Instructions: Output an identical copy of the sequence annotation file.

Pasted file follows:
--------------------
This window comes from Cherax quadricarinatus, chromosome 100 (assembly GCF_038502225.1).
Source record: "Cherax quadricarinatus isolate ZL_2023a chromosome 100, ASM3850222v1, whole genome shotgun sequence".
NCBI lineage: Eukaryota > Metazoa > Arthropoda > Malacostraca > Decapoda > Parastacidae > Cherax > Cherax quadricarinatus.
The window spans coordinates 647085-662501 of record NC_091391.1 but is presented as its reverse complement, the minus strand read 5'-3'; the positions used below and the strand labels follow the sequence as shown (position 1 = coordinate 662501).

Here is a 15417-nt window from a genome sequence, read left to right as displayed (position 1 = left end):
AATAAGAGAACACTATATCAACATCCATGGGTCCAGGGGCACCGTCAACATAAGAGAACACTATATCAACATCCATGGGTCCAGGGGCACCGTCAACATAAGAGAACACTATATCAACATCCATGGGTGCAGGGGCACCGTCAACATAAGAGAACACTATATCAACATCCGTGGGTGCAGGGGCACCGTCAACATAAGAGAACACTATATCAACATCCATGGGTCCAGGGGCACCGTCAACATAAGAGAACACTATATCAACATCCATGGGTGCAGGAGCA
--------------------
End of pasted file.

This window comes from Cherax quadricarinatus, chromosome 100 (assembly GCF_038502225.1).
Source record: "Cherax quadricarinatus isolate ZL_2023a chromosome 100, ASM3850222v1, whole genome shotgun sequence".
NCBI lineage: Eukaryota > Metazoa > Arthropoda > Malacostraca > Decapoda > Parastacidae > Cherax > Cherax quadricarinatus.
The window spans coordinates 647085-662501 of record NC_091391.1 but is presented as its reverse complement, the minus strand read 5'-3'; the positions used below and the strand labels follow the sequence as shown (position 1 = coordinate 662501).

Here is a 15417-nt window from a genome sequence, read left to right as displayed (position 1 = left end):
AATAAGAGAACACTATATCAACATCCATGGGTCCAGGGGCACCGTCAACATAAGAGAACACTATATCAACATCCATGGGTCCAGGGGCACCGTCAACATAAGAGAACACTATATCAACATCCATGGGTGCAGGGGCACCGTCAACATAAGAGAACACTATATCAACATCCGTGGGTGCAGGGGCACCGTCAACATAAGAGAACACTATATCAACATCCATGGGTCCAGGGGCACCGTCAACATAAGAGAACACTATATCAACATCCATGGGTGCAGGAGCA